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Are Processed Foods Bad for Your Brain?

Eating lots of salty, sugary and high-fat snacks could impact your memory after midlife

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If you’re looking to keep your brain healthy as you age, you may want to lay off the packaged pastries for breakfast, frozen pizza for lunch and ice cream in the evening. Accumulating research suggests that a diet chock-full of highly processed foods could contribute to a decline in memory and thinking skills.

study published July 27 in the journal Neurology found that the consumption of ultra-processed foods — we’re talking salty snacks, high-sugar treats and preservative-laden frozen dinners — were associated with a higher risk of dementia among a population of more than 72,000 participants ages 55 and older from the UK Biobank study. The team of researchers based at Tianjin Medical University in Tianjin, China, also discovered that replacing these processed foods with minimally processed options was associated with a 19 percent lower risk of dementia.

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A second study from Brazil of more than 8,000 middle-aged adults found that people who consumed the highest amounts of ultra-processed foods (more than 20 percent of their daily caloric intake) saw a faster decline in memory, planning and organizational skills over a span of several years, compared with those with lower consumption. The research was presented at the 2022 Alzheimer’s Association International Conference on Aug. 1.

“There are a lot of studies that have already shown that eating [healthy] is good for your heart, but we’re starting to see trends that eating a heart-healthy diet may also be good for your brain,” says Rebecca Edelmayer, senior director of scientific engagement for the Alzheimer’s Association.

2017 report from AARP’s Global Council on Brain Health reached a similar conclusion — that what you eat impacts the health of your brain, and that foods high in salt, sugar, excess calories and saturated fats don’t do it any favors. Still, an analysis of national data published in BMJ Open found that ultra-processed foods represent more than half (58 percent) of all calories in the U.S. diet.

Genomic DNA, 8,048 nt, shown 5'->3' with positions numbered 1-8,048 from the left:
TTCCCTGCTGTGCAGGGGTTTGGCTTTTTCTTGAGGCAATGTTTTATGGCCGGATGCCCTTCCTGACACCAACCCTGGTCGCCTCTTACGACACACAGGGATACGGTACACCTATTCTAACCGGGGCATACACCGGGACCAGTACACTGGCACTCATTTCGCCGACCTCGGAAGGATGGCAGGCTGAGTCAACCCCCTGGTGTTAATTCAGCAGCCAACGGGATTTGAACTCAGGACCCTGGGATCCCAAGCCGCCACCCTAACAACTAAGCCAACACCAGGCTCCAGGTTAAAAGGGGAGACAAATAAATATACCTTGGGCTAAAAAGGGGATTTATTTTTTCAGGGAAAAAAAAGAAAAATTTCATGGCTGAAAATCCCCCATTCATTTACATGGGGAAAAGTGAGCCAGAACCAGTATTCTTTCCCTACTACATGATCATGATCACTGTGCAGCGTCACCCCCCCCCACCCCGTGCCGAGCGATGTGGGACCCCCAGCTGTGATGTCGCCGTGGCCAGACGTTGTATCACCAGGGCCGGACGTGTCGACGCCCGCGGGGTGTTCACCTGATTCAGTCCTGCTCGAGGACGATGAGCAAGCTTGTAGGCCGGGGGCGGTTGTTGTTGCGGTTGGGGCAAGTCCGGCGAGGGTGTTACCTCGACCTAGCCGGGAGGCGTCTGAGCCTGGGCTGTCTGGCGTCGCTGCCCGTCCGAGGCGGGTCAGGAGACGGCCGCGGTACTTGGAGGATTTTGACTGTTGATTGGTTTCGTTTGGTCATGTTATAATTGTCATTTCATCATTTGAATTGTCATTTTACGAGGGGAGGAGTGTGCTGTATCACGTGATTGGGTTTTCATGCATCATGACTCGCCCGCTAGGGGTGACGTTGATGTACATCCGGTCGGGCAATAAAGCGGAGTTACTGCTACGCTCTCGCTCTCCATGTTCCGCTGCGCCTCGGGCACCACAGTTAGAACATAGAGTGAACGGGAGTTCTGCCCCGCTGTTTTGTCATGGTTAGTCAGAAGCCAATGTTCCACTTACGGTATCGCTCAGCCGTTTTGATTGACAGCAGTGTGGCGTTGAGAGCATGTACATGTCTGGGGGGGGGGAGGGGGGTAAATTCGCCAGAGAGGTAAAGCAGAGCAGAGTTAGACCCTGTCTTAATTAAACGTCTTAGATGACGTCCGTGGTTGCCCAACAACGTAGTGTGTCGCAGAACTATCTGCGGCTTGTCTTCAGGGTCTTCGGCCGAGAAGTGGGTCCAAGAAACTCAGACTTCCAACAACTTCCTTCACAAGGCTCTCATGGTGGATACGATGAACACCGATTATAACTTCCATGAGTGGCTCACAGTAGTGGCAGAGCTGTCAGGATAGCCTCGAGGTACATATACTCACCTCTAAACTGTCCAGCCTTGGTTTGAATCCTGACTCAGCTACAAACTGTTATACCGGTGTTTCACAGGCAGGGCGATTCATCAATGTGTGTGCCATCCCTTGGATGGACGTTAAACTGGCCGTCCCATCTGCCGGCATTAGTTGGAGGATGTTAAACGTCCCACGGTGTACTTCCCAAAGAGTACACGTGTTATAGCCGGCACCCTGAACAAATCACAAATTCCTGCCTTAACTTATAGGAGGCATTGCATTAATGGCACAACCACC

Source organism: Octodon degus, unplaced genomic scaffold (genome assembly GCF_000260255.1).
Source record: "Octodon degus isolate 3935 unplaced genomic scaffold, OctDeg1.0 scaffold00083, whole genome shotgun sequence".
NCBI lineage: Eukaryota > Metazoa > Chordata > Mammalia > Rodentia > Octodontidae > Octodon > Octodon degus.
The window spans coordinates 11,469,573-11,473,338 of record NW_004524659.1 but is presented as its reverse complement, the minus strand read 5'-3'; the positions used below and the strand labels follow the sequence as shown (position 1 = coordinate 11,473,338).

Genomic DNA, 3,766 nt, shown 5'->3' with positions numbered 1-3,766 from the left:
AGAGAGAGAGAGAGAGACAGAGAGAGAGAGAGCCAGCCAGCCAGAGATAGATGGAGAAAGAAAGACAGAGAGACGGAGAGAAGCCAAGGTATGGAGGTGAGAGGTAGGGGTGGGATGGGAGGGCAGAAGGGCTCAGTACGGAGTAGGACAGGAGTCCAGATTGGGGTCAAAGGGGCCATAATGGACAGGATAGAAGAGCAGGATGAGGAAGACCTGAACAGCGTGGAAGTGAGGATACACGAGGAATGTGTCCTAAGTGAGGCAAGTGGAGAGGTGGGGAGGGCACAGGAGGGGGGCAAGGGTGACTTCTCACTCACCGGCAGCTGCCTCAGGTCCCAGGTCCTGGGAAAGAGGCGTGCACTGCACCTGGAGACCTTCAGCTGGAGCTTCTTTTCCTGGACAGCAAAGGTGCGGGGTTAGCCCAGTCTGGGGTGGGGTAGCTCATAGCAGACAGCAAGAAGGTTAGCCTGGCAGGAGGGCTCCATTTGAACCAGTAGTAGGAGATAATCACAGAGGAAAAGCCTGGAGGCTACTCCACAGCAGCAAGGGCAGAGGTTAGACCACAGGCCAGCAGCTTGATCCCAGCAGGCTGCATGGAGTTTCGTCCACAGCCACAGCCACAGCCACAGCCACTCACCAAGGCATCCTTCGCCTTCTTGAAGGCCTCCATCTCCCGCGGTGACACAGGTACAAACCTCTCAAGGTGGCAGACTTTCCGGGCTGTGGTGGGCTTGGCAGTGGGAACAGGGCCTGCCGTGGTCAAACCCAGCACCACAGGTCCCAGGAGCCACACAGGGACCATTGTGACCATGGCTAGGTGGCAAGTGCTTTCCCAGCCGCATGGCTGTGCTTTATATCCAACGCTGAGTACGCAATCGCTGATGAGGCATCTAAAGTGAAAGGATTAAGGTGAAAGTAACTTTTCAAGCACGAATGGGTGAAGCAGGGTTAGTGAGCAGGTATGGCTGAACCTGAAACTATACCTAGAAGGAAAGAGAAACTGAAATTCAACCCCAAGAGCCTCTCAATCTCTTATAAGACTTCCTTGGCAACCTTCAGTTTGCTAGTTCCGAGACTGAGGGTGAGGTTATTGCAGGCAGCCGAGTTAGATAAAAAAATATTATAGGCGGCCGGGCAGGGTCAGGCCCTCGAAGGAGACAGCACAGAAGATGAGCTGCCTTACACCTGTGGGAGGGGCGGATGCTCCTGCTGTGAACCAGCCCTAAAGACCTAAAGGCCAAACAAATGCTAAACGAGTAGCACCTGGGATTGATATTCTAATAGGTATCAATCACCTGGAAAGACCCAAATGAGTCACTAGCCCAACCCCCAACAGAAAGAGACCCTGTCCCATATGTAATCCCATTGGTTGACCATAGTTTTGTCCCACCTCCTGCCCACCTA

The food-brain relationship

Many foods that line the grocery store shelves are considered processed. For example, bagged salads go through minimal processing; so do cans of beans and boxes of frozen vegetables.

But the types of foods that these studies looked at “really go through a significant industrial process and contain large quantities of fats, sugars, salt, artificial flavors and colors, even stabilizers and preservatives,” Edelmayer says.

Most live in the center aisles of the grocery store, not the fresh and refrigerated sections along the perimeter. And when it comes to their potential impact on brain health, it’s important to remember that “the whole body is interconnected,” says Stephanie Kim Nothelle, M.D., a geriatrician and assistant professor of medicine at Johns Hopkins Medicine, who was not involved in either study.


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The brain is a highly vascular organ, Nothelle explains, and everything we eat gets absorbed into the bloodstream. “And so, if you’re eating something that’s really high in fat, or really high in salt, or really high in sugar, those things are going to be distributed throughout the body and have effects everywhere, including the brain,” Nothelle says.

Research shows that people with certain health conditions that can be influenced by a bad diet — heart disease, high blood pressure and diabetes, for example— are more likely to experience cognitive decline as they age.